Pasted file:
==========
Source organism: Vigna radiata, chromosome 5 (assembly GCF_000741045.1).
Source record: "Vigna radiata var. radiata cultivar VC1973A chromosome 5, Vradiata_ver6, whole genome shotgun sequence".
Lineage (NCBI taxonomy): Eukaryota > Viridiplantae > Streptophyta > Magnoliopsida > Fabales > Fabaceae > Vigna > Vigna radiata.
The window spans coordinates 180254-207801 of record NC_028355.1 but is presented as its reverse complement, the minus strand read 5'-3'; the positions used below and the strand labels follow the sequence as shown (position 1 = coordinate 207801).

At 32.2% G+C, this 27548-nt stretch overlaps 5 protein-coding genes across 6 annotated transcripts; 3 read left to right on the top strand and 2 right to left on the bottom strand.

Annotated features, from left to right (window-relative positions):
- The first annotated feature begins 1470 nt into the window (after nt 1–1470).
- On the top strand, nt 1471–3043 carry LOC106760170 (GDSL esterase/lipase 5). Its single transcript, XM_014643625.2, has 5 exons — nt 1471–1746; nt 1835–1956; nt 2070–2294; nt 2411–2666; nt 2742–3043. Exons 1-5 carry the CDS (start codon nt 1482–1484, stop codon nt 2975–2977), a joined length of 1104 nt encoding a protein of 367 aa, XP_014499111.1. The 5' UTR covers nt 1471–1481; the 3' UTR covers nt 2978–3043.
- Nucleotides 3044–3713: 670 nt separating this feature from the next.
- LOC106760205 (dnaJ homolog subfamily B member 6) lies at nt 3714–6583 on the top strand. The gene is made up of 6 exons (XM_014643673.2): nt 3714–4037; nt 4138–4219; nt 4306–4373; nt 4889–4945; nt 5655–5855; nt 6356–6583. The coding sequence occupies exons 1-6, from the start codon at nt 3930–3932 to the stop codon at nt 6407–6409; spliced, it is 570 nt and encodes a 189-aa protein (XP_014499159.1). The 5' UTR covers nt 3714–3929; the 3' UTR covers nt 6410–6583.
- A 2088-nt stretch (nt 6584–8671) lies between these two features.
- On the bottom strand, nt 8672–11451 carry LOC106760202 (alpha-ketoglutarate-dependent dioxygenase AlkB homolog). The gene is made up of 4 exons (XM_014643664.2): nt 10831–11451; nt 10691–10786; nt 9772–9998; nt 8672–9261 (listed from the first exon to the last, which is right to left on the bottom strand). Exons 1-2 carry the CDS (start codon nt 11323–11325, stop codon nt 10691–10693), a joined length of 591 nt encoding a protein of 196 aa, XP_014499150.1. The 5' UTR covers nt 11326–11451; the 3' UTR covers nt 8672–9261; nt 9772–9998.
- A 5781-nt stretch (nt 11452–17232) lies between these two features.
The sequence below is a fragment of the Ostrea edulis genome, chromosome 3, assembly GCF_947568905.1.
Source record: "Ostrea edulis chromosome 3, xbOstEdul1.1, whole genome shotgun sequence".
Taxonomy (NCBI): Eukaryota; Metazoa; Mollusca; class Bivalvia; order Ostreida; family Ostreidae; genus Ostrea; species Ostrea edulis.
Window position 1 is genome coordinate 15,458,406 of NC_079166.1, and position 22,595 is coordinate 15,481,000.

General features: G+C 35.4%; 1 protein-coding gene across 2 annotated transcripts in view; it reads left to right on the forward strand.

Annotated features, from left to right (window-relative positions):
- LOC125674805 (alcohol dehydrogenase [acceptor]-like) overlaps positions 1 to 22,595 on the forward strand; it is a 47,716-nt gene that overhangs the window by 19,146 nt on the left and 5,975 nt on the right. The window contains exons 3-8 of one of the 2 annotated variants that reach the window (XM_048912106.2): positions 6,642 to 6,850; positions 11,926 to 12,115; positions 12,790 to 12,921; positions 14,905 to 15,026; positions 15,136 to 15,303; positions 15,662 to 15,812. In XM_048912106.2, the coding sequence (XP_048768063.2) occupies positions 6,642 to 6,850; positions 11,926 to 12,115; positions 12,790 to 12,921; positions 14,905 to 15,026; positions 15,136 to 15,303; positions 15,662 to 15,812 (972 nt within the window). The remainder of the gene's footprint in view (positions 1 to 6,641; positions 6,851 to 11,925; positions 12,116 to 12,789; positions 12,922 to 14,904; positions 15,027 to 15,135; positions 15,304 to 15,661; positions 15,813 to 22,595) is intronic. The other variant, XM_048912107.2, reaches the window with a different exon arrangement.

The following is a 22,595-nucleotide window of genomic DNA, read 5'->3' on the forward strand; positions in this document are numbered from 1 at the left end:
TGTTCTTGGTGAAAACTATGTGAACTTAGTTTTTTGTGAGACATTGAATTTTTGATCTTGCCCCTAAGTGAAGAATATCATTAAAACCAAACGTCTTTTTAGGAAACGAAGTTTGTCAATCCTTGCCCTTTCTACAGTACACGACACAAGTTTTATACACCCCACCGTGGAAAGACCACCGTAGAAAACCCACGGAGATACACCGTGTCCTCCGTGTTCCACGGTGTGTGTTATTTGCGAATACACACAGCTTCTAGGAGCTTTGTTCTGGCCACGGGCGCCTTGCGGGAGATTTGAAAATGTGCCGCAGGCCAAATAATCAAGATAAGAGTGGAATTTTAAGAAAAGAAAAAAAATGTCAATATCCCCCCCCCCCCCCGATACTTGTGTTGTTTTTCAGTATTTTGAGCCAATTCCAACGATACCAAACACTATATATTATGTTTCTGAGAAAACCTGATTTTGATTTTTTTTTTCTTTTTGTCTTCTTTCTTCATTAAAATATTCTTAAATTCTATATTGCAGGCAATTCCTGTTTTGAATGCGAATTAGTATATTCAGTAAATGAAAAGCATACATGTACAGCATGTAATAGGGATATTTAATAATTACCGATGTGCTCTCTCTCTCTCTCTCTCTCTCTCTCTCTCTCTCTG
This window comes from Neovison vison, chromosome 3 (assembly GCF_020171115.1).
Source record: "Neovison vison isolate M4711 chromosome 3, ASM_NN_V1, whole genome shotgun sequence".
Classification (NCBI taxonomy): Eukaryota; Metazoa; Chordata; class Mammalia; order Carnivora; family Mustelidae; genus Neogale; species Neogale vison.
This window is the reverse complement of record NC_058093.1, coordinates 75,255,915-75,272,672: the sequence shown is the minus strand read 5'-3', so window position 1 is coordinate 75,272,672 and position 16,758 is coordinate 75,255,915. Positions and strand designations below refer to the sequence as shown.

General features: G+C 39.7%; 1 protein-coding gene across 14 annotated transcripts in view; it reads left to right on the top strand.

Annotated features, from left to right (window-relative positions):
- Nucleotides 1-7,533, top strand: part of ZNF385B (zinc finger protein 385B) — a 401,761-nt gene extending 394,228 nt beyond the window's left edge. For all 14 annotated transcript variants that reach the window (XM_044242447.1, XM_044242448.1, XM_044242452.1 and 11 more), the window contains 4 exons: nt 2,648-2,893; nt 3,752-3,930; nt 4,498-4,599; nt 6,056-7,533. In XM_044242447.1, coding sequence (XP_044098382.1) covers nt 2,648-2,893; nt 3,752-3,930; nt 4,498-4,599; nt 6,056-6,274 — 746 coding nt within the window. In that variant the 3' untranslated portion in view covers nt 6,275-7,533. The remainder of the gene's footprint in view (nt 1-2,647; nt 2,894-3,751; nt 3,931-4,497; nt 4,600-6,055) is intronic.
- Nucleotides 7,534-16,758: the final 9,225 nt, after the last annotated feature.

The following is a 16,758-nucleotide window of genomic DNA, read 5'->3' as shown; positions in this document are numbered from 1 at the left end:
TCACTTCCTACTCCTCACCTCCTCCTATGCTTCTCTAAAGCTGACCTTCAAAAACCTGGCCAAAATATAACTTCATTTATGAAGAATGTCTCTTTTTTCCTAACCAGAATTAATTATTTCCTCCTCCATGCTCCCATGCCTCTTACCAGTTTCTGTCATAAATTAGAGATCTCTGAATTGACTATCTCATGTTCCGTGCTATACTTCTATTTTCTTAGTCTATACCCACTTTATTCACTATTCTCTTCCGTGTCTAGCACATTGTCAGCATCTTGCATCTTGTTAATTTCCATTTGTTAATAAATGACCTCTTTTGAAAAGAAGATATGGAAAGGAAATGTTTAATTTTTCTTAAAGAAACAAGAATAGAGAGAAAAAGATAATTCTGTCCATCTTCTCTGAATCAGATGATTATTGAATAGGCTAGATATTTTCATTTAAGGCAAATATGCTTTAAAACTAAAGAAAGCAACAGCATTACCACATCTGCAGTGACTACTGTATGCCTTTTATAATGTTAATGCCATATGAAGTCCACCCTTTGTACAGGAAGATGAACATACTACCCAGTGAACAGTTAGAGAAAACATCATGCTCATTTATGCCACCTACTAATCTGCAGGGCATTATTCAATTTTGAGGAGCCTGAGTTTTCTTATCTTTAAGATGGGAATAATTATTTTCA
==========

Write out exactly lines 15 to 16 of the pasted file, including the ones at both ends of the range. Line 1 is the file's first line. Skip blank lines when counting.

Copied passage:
Source record: "Ostrea edulis chromosome 3, xbOstEdul1.1, whole genome shotgun sequence".
Taxonomy (NCBI): Eukaryota; Metazoa; Mollusca; class Bivalvia; order Ostreida; family Ostreidae; genus Ostrea; species Ostrea edulis.